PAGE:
All stakeholders, meanwhile, appear reluctant to tear it down. Understandably so: 19th and early 20th century industrial buildings have a power which is unmatched by almost anything else that was built during their era. Future generations will never forgive us if we raze them to the ground. That would be an act of vandalism, like the first Christians destroying the temples of antiquity.
Now retrace your way to the wooden bridge, cross it and turn right for another kilometer or so until you reach Hörde and Lake Phoenix.
Take a good look around you. Until recently, you would have stood at the very edge of one of the largest steel factories in Western Europe: here, at Phoenix East, they turned the crude iron that was manufactured at Phoenix West into steel.
When the factory was shut down in 2001, its facilities were dismantled (some were shipped to China where they are still in use), three metres of contaminated top soil were removed – and then, the entire area was flooded. This is how the 2 km long lake in front of you was created.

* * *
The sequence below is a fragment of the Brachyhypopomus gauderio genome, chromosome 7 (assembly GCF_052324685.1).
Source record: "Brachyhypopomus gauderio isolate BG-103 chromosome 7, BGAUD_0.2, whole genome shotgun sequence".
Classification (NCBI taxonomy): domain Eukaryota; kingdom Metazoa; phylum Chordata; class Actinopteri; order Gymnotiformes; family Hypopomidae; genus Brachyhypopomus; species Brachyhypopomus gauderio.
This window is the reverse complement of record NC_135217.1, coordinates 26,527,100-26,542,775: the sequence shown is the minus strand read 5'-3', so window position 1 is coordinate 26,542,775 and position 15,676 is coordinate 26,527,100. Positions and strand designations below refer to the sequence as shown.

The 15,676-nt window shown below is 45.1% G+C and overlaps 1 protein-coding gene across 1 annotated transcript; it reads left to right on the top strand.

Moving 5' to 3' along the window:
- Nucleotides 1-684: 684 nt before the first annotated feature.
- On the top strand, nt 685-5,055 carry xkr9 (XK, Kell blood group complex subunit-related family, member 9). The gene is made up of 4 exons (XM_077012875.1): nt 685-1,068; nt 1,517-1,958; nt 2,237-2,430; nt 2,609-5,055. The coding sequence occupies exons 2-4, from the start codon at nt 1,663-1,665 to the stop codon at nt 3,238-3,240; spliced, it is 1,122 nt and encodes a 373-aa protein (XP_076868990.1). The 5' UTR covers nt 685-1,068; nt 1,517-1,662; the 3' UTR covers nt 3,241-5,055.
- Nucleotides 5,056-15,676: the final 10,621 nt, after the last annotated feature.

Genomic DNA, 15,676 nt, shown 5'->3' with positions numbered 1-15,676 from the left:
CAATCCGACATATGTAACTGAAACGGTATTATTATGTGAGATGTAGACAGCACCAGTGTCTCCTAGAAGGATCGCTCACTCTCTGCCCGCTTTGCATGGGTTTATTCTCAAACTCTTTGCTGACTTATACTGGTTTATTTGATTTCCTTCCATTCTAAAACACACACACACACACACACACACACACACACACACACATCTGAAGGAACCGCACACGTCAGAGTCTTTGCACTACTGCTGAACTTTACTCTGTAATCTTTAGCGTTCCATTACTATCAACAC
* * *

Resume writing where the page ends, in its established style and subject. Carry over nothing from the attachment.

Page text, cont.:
Under the water, nothing of the old plant remains – the only buildings left are the red brick warehouse in your back and Hörder Castle, the former admin office.
But it is great to imagine otherwise: that an all-consuming, biblical deluge has swallowed up the hellish furnaces of Phoenix East, cleansing the earth in preparation for its spiritual rebirth.
Such a “rebirth” – albeit on an altogether more modest scale – is indeed the objective of the regional government’s Lake Phoenix Regeneration Project. Offices, retail spaces and upmarket residential buildings will one day surround the lake – at least that is what the plan says.
In practice, meanwhile, it appears that the regeneration of the area still has a long way to go.
Walk past Hörder Castle on your right – along the channelized rivulet called the Hörderbach – before turning right into Hörder Bahnhofsstrasse.
After a couple of blocks, you will reach a subway station. Trains from here will take you back to central Dortmund.